_ According to those who denounce this approach: the international action on labor's standards would contribute to the erosion of national sovereignty specially in light of the fact that the industrial relations are considered as a part of a wide social system, which differs from one country to another, there is no necessity for including core labor standards in the WTO work, as there is another international body, International Labor Organization (ILO), working on this matter and having the expertise and capacity to take on the responsibility, and most importantly (and it may be true) there is a fear among developing countries that the most advanced countries might use this issue to create a new thinly veiled form of protectionism and deprive them of using lower-wage labors.
_ The proponents of adding core labor standards to the WTO's list of responsibilities make a number of arguments: The intensive international trade has negative consequences on labor force all over the world. This by-product of the globally-based trade system has to be fully and constructively addressed, creating internationally acceptable labor standards will help prevent the flow of foreign investments from the advanced countries to the countries with lowest wages and weakest labor standards, the WTO already addresses non-trade issues like intellectual properties, consequently, there should not be any restricts on its work to protect workers' rights since workers are considered to be the first group socially and economically affected from the free world trade system, and the advocates of the incorporating core labor standards in the WTO agreements argue that such step would provide powerful incentive for member states to improve workplace conditions.
The speaker then moved on to review the various legal opinions on the issue, and important possible scenarios as to the way negotiations would go in the World Trade Organization and how they relate to the Disputes Settlement Body [DSB] of the WTO.

Inputes of participants on this issue have been varied as follow:
Some participants opposed, on principle, the including of labor standards in the WTO agreements, explaining that its mechanisms lack justness and transparency. They therefore refuse to extend its role into new territories such as labor standards.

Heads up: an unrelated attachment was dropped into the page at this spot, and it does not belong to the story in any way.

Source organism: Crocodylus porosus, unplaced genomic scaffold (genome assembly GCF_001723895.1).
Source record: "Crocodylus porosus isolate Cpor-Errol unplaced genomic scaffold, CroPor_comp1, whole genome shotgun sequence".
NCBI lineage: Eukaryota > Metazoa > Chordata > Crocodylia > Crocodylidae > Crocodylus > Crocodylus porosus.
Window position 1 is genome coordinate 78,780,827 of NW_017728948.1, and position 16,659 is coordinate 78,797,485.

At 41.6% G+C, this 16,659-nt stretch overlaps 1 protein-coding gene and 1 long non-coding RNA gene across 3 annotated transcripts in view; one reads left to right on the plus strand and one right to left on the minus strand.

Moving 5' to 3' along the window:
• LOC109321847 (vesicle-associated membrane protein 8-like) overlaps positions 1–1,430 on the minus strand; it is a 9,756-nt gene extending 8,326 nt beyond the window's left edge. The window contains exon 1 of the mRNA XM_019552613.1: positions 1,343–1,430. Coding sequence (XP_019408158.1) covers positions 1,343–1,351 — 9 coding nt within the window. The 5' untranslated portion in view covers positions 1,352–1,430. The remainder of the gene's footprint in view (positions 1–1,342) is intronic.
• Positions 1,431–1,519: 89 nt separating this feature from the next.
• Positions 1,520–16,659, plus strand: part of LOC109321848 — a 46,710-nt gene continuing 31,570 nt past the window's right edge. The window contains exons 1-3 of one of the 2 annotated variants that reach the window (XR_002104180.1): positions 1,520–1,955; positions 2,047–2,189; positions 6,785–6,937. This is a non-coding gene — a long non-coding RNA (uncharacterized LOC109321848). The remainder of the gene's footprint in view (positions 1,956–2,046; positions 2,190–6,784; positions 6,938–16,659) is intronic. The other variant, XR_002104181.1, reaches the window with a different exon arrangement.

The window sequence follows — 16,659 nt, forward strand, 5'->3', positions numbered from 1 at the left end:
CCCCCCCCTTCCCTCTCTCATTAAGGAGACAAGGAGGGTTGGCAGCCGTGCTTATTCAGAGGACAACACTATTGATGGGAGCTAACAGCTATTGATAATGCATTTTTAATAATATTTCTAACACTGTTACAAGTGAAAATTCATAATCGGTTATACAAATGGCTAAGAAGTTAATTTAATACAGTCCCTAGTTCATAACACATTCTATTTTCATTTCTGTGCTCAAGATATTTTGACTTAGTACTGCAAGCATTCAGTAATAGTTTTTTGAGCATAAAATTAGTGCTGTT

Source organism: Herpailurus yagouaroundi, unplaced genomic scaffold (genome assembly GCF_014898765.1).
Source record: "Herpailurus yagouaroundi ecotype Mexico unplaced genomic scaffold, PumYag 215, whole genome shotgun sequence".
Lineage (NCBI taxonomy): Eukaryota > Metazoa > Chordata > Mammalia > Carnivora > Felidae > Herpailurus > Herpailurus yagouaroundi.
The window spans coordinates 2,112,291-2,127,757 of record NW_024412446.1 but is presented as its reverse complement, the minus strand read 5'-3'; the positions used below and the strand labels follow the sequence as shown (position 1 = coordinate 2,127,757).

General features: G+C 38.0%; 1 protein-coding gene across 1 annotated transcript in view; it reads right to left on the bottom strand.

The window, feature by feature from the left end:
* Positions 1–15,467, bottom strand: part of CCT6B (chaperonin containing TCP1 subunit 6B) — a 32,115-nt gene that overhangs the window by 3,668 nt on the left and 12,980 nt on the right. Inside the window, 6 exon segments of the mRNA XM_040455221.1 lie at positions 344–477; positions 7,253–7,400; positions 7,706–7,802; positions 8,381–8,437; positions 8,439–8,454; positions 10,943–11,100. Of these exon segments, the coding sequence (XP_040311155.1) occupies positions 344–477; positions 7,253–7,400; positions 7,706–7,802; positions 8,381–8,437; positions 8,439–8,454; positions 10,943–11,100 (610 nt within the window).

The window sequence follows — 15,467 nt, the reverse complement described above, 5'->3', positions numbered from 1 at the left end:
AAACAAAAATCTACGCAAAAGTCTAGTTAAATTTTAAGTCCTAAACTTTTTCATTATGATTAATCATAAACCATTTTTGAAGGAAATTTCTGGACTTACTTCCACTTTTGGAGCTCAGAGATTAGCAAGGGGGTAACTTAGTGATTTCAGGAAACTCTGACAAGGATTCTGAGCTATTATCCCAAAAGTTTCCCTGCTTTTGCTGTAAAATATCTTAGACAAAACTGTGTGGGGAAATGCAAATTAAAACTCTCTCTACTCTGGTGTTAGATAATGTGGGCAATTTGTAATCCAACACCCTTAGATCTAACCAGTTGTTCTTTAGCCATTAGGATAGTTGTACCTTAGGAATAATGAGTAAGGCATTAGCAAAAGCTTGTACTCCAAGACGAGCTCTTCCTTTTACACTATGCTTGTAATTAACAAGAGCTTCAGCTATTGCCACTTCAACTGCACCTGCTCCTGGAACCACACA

Session III: Chaired by Christophe Aguiton (Attac-France)

Mr. Khaled Ali (lawyer / Hesham Mubarak Center for law) and Ms. Rahma Rifaat (CTUWS) have two presentations in this session.
The first speaker addressed The Freedom of Association and Trade Union Rights as one of the most important labor standards (Egypt case). He dealt with three sub-topics which were: the right to enjoy union freedom without discrimination, the right of all workers to join and form union organizations, and the right to strike.
The presentation reflects the status in Egypt in regards to these three rights. Laws infringe the first right, the most important of which is the stipulation that the minimum number of workers that can form a union is 50. Another is the actual denial of the right to form unions for private sector workers despite the lack of a legislation to this effect, which happens as a result of the complicated requirements for the establishment of the first union committee which is regarded as a practical obstacle. Law no. 35 of the year 1976 on Trade Unions and its relevant amendments completely hinder the freedom of all workers to join and form union. The Law identifies the organization of unions as unilateral and hierarchical (article 7 of the Law). It also deprives local union committees of all functions, turning them into "on-paper” committees with no competence. It allows the Ministry of Labor to interfere in the union affairs, starting from the rules for nomination and elections, to the supervision of elections, the right to oppose the formation of a union, and the issuance of the by-laws of unions.
The right to strike was permitted for the first time in the new Egyptian Labor Law no. 12 of the year 2003. However, this right was associated with so many restrictions and conditions, which prevent it from being practiced. The law stipulates that two thirds of union members should approve this, and it should not practiced in vital or strategic institutions identified by the prime minister as hospitals; bakeries; pharmacies; mass land, marine, and air means of transportation; means of transportation of goods; potable water, electricity, gas, and sewerage facilities; communication facilities; ports and airports; educational institutions; and all military factories.